A lake, a forest, the climate – a family, a community, the entire economy: Complex systems organise themselves within frameworks such as laws, which are externally prescribed. Who (or what) does what and how they respond to external intervention, however, is not determined by an external, central entity. Social systems use self-organisation as a mechanism for remaining operational, adaptable and stable. This allows them to survive and continue to develop in a changing environment. In this module, participants learn about the importance of self-organisation, how it functions and how it can be used to address complex systems.

Module 9: How do complex systems regulate themselves so that they remain stable?

Systems use self-regulation to remain stable and retain their functions, even during disruptive changes in environment. This is true of the human body temperature as well as a plethora of social systems. It is important to take advantage of the force of self-regulation rather than hindering it, as happens in society through excessive bureaucracy, subsidies, debts and striving for unrealistic goals.

This module helps participants to gain an understanding of the fundamental importance of self-regulation in society, as well as the function of this principle. Finally, they learn which measures and actions inhibit or prevent self-regulation.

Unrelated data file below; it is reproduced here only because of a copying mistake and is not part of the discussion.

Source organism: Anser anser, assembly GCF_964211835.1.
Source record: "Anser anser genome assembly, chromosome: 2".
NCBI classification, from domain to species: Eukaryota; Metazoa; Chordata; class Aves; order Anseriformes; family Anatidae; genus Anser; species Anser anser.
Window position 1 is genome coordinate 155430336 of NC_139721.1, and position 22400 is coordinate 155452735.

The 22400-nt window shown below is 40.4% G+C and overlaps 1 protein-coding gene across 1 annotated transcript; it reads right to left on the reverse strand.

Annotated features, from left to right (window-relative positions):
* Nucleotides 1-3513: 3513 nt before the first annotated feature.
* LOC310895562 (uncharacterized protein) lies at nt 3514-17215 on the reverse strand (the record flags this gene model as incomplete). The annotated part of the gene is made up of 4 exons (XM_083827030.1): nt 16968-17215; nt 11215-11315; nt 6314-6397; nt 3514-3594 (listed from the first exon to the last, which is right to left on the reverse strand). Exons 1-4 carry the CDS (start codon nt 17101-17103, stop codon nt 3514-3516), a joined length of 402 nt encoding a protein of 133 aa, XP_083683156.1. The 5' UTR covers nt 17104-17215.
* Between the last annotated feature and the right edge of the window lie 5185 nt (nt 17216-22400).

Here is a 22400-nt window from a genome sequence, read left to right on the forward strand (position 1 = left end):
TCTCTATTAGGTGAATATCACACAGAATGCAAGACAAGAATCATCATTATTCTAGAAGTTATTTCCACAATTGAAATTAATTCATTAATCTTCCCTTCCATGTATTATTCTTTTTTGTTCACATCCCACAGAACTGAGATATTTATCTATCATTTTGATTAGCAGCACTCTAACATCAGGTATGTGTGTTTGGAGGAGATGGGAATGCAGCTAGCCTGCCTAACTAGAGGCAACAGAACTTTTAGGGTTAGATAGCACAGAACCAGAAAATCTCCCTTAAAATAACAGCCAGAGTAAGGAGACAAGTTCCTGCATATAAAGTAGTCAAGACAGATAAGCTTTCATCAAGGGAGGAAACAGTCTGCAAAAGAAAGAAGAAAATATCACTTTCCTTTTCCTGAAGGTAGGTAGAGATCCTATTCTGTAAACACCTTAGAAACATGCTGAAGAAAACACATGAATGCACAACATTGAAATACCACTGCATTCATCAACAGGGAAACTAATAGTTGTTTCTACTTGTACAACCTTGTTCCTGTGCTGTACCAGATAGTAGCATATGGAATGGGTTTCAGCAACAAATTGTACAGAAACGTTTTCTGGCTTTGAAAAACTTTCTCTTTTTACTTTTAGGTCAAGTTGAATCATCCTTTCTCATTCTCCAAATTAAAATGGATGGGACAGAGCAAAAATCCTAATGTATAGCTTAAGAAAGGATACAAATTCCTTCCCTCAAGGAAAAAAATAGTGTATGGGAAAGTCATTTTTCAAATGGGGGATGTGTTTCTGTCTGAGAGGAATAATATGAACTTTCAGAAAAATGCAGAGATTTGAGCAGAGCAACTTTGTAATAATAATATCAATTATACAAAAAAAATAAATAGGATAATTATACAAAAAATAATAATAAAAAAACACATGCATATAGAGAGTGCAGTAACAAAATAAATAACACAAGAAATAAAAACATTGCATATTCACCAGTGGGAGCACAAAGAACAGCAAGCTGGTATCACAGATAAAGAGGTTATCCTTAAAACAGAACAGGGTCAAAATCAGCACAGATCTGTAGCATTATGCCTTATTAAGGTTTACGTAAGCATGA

Module 10: How can we identify important topics?

A range of different tasks needs to be completed – but where do you begin? And which tasks can be ignored? Everyone is familiar with this situation from their everyday lives. However it does not only occur on a personal level, but also on a societal level, affecting politicians and managers as well as students, pensioners and other social groups. If important topics are overlooked or need to be addressed without preparation, there is a risk of negative developments. Whilst at the personal level, this remains limited to the individual and their surroundings, when it comes to economics and politics, the consequences impact many people. It is crucial to proactively identify any imminent problems and necessary actions, and to set the right priorities. It seems easy, yet is proven to be a challenging task. In this module, participants acquire the necessary skills to do this.